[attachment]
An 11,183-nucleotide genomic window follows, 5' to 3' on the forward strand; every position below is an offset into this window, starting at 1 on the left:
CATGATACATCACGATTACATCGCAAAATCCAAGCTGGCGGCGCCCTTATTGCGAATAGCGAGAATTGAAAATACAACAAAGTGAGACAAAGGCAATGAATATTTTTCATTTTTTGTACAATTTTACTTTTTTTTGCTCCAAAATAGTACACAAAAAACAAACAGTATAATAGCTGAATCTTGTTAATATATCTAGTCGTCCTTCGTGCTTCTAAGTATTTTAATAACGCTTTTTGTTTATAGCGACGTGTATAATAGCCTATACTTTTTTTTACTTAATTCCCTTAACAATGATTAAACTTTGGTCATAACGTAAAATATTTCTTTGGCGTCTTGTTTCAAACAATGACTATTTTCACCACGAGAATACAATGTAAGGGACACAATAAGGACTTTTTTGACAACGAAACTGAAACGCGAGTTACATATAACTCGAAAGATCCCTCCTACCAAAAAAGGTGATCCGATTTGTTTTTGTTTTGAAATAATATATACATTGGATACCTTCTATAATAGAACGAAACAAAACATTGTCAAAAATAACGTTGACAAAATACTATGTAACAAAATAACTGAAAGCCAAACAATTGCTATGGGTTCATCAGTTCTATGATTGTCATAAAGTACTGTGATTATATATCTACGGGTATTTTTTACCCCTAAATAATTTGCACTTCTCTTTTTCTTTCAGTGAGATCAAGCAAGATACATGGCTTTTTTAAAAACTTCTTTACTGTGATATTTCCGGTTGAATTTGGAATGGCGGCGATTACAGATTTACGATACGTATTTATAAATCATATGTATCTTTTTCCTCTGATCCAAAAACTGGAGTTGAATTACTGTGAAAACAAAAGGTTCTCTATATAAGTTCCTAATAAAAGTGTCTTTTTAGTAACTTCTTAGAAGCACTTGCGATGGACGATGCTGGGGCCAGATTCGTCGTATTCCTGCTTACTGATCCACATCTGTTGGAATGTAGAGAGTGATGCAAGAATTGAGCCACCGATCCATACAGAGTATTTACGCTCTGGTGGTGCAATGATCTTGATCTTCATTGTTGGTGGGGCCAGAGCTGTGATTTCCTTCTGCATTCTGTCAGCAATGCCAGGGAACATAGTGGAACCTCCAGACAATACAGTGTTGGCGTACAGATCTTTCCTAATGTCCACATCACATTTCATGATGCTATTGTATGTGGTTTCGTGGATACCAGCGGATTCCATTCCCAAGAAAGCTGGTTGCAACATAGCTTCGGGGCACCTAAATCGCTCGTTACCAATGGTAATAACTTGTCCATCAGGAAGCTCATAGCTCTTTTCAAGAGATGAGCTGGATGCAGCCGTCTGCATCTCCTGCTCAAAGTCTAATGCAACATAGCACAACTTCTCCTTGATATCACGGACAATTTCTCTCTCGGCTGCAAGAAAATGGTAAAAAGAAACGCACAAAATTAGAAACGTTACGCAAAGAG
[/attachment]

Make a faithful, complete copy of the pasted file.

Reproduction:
An 11,183-nucleotide genomic window follows, 5' to 3' on the forward strand; every position below is an offset into this window, starting at 1 on the left:
CATGATACATCACGATTACATCGCAAAATCCAAGCTGGCGGCGCCCTTATTGCGAATAGCGAGAATTGAAAATACAACAAAGTGAGACAAAGGCAATGAATATTTTTCATTTTTTGTACAATTTTACTTTTTTTTGCTCCAAAATAGTACACAAAAAACAAACAGTATAATAGCTGAATCTTGTTAATATATCTAGTCGTCCTTCGTGCTTCTAAGTATTTTAATAACGCTTTTTGTTTATAGCGACGTGTATAATAGCCTATACTTTTTTTTACTTAATTCCCTTAACAATGATTAAACTTTGGTCATAACGTAAAATATTTCTTTGGCGTCTTGTTTCAAACAATGACTATTTTCACCACGAGAATACAATGTAAGGGACACAATAAGGACTTTTTTGACAACGAAACTGAAACGCGAGTTACATATAACTCGAAAGATCCCTCCTACCAAAAAAGGTGATCCGATTTGTTTTTGTTTTGAAATAATATATACATTGGATACCTTCTATAATAGAACGAAACAAAACATTGTCAAAAATAACGTTGACAAAATACTATGTAACAAAATAACTGAAAGCCAAACAATTGCTATGGGTTCATCAGTTCTATGATTGTCATAAAGTACTGTGATTATATATCTACGGGTATTTTTTACCCCTAAATAATTTGCACTTCTCTTTTTCTTTCAGTGAGATCAAGCAAGATACATGGCTTTTTTAAAAACTTCTTTACTGTGATATTTCCGGTTGAATTTGGAATGGCGGCGATTACAGATTTACGATACGTATTTATAAATCATATGTATCTTTTTCCTCTGATCCAAAAACTGGAGTTGAATTACTGTGAAAACAAAAGGTTCTCTATATAAGTTCCTAATAAAAGTGTCTTTTTAGTAACTTCTTAGAAGCACTTGCGATGGACGATGCTGGGGCCAGATTCGTCGTATTCCTGCTTACTGATCCACATCTGTTGGAATGTAGAGAGTGATGCAAGAATTGAGCCACCGATCCATACAGAGTATTTACGCTCTGGTGGTGCAATGATCTTGATCTTCATTGTTGGTGGGGCCAGAGCTGTGATTTCCTTCTGCATTCTGTCAGCAATGCCAGGGAACATAGTGGAACCTCCAGACAATACAGTGTTGGCGTACAGATCTTTCCTAATGTCCACATCACATTTCATGATGCTATTGTATGTGGTTTCGTGGATACCAGCGGATTCCATTCCCAAGAAAGCTGGTTGCAACATAGCTTCGGGGCACCTAAATCGCTCGTTACCAATGGTAATAACTTGTCCATCAGGAAGCTCATAGCTCTTTTCAAGAGATGAGCTGGATGCAGCCGTCTGCATCTCCTGCTCAAAGTCTAATGCAACATAGCACAACTTCTCCTTGATATCACGGACAATTTCTCTCTCGGCTGCAAGAAAATGGTAAAAAGAAACGCACAAAATTAGAAACGTTACGCAAAGAG